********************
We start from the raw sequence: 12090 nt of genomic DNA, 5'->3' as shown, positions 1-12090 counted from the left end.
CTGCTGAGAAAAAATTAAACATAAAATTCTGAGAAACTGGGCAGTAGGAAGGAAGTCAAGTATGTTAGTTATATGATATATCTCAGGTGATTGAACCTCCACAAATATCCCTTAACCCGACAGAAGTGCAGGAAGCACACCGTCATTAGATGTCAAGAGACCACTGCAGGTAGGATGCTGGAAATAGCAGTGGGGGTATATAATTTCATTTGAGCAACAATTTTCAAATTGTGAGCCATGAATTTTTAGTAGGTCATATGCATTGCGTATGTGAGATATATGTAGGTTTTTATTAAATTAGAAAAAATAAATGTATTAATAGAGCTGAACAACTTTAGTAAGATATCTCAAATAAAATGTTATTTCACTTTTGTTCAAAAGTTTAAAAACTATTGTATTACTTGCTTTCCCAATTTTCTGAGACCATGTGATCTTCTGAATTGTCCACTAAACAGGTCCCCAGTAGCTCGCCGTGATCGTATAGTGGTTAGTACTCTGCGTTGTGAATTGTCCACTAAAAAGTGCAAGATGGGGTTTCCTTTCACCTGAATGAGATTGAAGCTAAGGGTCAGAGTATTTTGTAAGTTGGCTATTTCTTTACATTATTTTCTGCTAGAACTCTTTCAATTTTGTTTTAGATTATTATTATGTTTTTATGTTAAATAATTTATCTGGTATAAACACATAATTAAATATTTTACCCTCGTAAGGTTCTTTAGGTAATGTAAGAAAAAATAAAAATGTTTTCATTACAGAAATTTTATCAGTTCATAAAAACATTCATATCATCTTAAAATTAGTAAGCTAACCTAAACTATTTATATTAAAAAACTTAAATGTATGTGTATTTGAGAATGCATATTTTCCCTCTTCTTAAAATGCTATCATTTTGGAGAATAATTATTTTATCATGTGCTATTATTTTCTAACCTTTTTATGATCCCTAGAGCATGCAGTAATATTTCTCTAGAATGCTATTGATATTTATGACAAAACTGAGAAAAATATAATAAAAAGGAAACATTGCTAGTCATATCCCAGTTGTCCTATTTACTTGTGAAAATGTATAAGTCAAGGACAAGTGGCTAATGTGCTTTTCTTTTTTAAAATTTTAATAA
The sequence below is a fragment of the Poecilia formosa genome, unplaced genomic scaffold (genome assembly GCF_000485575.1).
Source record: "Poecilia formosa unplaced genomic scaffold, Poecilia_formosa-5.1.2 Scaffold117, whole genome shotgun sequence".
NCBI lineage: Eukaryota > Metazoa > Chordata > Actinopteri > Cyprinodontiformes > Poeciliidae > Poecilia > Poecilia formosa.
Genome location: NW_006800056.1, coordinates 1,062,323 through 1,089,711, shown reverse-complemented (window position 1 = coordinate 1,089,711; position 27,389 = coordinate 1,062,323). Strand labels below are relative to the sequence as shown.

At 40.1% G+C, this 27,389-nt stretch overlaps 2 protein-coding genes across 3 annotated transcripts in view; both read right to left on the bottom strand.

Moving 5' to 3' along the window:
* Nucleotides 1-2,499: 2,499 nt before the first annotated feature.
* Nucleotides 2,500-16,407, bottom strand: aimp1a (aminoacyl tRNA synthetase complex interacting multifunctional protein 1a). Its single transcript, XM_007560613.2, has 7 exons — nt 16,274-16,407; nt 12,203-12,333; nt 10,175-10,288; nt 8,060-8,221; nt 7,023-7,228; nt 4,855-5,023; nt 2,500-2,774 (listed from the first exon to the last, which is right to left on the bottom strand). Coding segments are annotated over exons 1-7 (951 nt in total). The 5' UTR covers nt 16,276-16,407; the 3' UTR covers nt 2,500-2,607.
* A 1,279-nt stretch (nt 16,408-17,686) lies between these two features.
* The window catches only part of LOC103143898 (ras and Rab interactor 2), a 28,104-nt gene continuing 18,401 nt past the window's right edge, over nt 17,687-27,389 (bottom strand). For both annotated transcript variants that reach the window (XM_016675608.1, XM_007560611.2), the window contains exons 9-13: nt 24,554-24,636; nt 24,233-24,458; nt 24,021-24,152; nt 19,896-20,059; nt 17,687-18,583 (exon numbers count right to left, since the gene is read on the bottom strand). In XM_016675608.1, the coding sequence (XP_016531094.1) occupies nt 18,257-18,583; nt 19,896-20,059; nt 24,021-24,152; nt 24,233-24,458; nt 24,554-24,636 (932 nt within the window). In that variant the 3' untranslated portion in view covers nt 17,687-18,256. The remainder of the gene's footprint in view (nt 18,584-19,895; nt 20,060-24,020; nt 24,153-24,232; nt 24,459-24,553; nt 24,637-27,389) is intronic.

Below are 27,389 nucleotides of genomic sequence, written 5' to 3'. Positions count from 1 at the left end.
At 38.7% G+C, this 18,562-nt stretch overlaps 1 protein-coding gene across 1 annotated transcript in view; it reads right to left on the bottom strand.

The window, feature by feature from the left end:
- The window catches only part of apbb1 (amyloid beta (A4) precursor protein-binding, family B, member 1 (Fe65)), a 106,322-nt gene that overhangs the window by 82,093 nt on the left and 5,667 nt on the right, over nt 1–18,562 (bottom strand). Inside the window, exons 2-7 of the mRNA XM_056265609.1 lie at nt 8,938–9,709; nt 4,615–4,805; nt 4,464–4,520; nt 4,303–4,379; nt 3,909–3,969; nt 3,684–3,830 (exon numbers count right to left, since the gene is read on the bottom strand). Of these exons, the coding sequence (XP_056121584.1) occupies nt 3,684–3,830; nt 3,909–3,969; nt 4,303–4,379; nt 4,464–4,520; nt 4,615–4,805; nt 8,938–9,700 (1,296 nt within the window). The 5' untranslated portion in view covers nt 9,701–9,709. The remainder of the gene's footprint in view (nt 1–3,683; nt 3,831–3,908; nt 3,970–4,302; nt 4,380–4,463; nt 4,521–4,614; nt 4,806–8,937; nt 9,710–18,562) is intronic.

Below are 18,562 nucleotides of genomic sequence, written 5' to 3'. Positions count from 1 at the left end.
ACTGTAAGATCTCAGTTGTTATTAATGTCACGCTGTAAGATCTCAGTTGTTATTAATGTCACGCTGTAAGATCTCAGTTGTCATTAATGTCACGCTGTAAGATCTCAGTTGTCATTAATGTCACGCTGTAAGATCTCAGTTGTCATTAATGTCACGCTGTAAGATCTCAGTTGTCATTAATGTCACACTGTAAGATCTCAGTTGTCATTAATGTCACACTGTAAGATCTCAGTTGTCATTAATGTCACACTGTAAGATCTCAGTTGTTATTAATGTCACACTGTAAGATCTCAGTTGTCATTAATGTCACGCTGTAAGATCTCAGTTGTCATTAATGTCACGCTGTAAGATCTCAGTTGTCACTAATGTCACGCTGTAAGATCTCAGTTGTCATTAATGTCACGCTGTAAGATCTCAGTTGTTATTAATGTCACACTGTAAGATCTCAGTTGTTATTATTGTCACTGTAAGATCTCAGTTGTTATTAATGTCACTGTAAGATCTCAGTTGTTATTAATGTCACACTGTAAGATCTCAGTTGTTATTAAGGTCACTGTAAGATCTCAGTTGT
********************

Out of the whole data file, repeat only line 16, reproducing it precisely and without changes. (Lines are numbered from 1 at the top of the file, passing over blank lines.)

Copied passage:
- The window catches only part of apbb1 (amyloid beta (A4) precursor protein-binding, family B, member 1 (Fe65)), a 106,322-nt gene that overhangs the window by 82,093 nt on the left and 5,667 nt on the right, over nt 1–18,562 (bottom strand). Inside the window, exons 2-7 of the mRNA XM_056265609.1 lie at nt 8,938–9,709; nt 4,615–4,805; nt 4,464–4,520; nt 4,303–4,379; nt 3,909–3,969; nt 3,684–3,830 (exon numbers count right to left, since the gene is read on the bottom strand). Of these exons, the coding sequence (XP_056121584.1) occupies nt 3,684–3,830; nt 3,909–3,969; nt 4,303–4,379; nt 4,464–4,520; nt 4,615–4,805; nt 8,938–9,700 (1,296 nt within the window). The 5' untranslated portion in view covers nt 9,701–9,709. The remainder of the gene's footprint in view (nt 1–3,683; nt 3,831–3,908; nt 3,970–4,302; nt 4,380–4,463; nt 4,521–4,614; nt 4,806–8,937; nt 9,710–18,562) is intronic.